Brain activity in rectosigmoid pain: Unravelling conditioning pain modulatory pathways

Christina Brock, Søren Schou Olesen, Massimiliano Valeriani, Lars Arendt-Nielsen, Asbjørn Mohr Drewes

Research output: Contribution to journalArticle

Abstract

Objective: Conditioning Pain Modulation (CPM) represents the various descending inhibitory mechanisms induced by a heterotopic noxious stimulation (previously termed DNIC). CPM-induced modulations in brain activity have not previously been investigated to visceral pain. Hence the aims were to assess the role of CPM in terms of: (1) psychophysics, (2) alterations in topography and amplitudes of evoked brain potentials and (3) modelling the brain activity. Methods: Fifteen healthy volunteers were stimulated electrically in the rectosigmoid, and 64-channel brain activity was recorded two times before (reproducibility), during and after induction of CPM by immersing the non-dominant hand into water at 2°C for 180. s (cold pressor). Results: During CPM pain scores were reduced in comparison to baseline (P≤0.001), which corresponds to 30% pain attenuation. In comparison to baseline significant differences in bipolar EEG topography were seen during CPM, where N2 moved from central to frontal activity (P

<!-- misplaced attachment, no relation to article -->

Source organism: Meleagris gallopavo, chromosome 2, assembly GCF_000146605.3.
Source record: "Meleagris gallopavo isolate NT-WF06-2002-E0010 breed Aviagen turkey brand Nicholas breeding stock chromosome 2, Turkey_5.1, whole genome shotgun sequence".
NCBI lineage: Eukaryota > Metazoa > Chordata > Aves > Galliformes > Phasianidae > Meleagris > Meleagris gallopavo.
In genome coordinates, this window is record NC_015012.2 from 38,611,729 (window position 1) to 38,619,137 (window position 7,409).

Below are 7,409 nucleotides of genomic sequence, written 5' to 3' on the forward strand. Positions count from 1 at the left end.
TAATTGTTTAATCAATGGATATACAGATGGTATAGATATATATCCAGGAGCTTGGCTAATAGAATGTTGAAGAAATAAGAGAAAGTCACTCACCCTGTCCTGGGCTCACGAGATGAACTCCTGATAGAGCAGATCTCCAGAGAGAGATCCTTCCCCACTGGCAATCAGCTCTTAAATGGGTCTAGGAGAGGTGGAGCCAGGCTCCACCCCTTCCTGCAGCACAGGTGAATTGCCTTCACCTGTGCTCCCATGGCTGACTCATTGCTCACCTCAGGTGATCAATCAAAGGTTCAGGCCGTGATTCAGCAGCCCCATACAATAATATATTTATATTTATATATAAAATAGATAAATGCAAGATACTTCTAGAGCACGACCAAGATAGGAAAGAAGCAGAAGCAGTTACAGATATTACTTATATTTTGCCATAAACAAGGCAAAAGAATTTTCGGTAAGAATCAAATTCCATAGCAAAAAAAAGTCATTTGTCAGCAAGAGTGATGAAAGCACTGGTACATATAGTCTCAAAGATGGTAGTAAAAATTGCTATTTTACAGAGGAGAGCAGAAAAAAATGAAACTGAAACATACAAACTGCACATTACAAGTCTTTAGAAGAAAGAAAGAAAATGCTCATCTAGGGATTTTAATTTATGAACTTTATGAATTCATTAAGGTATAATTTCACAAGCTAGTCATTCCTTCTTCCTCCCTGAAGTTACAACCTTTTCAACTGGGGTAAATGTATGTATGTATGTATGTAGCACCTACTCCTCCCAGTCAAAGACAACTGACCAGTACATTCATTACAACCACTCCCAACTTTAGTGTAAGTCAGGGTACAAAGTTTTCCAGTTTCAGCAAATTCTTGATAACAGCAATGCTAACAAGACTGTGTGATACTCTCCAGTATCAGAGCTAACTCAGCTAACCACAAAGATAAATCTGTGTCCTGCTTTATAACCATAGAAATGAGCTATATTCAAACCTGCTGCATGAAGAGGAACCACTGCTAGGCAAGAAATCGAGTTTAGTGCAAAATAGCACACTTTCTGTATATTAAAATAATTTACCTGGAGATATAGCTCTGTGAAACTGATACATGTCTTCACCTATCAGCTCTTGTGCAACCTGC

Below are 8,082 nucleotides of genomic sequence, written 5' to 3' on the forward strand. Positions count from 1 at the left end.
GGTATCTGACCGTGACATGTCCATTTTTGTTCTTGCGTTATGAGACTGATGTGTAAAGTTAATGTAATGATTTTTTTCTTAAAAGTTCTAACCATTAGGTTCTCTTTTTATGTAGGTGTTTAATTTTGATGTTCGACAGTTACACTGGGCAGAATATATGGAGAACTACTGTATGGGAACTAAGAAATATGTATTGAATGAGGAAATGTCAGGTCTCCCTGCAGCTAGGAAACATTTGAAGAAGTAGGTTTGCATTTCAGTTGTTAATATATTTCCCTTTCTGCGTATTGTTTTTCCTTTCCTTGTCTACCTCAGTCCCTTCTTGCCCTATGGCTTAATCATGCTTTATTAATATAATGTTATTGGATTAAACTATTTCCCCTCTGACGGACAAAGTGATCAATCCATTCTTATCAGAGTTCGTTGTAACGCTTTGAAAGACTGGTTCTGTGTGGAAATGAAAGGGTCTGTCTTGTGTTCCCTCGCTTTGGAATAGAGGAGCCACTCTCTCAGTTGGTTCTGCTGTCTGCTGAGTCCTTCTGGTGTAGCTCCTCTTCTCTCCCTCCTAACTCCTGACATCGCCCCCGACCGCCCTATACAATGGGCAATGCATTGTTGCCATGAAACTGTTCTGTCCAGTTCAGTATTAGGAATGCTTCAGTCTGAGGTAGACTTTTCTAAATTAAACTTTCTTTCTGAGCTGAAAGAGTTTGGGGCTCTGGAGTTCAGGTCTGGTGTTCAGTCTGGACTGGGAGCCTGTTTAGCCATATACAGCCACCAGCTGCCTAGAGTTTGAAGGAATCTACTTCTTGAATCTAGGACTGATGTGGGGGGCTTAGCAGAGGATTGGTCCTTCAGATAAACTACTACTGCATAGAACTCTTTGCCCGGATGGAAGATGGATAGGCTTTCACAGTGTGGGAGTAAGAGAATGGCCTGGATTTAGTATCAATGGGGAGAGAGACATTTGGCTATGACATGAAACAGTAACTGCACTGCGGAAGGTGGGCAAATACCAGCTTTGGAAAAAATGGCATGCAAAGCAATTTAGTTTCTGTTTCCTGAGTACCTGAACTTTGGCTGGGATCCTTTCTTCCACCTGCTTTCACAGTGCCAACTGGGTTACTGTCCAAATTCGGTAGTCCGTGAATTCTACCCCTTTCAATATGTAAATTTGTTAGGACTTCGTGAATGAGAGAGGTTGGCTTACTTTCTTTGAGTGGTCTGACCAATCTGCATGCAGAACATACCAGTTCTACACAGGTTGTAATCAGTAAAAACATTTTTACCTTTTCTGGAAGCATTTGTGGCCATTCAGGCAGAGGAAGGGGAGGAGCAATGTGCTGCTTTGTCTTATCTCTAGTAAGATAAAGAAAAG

Original languageEnglish
Pages (from-to)829-837
Number of pages9
JournalClinical Neurophysiology
Volume123
Issue number4
DOIs
Publication statusPublished - Apr 2012

Keywords

  • CPM
  • Descending pain control
  • DNIC
  • Evoked potentials
  • Neurophysiology
  • Psychophysical
  • Source modelling
  • Top-down pain matrix
  • Visceral pain

ASJC Scopus subject areas

  • Clinical Neurology
  • Neurology
  • Physiology (medical)
  • Sensory Systems

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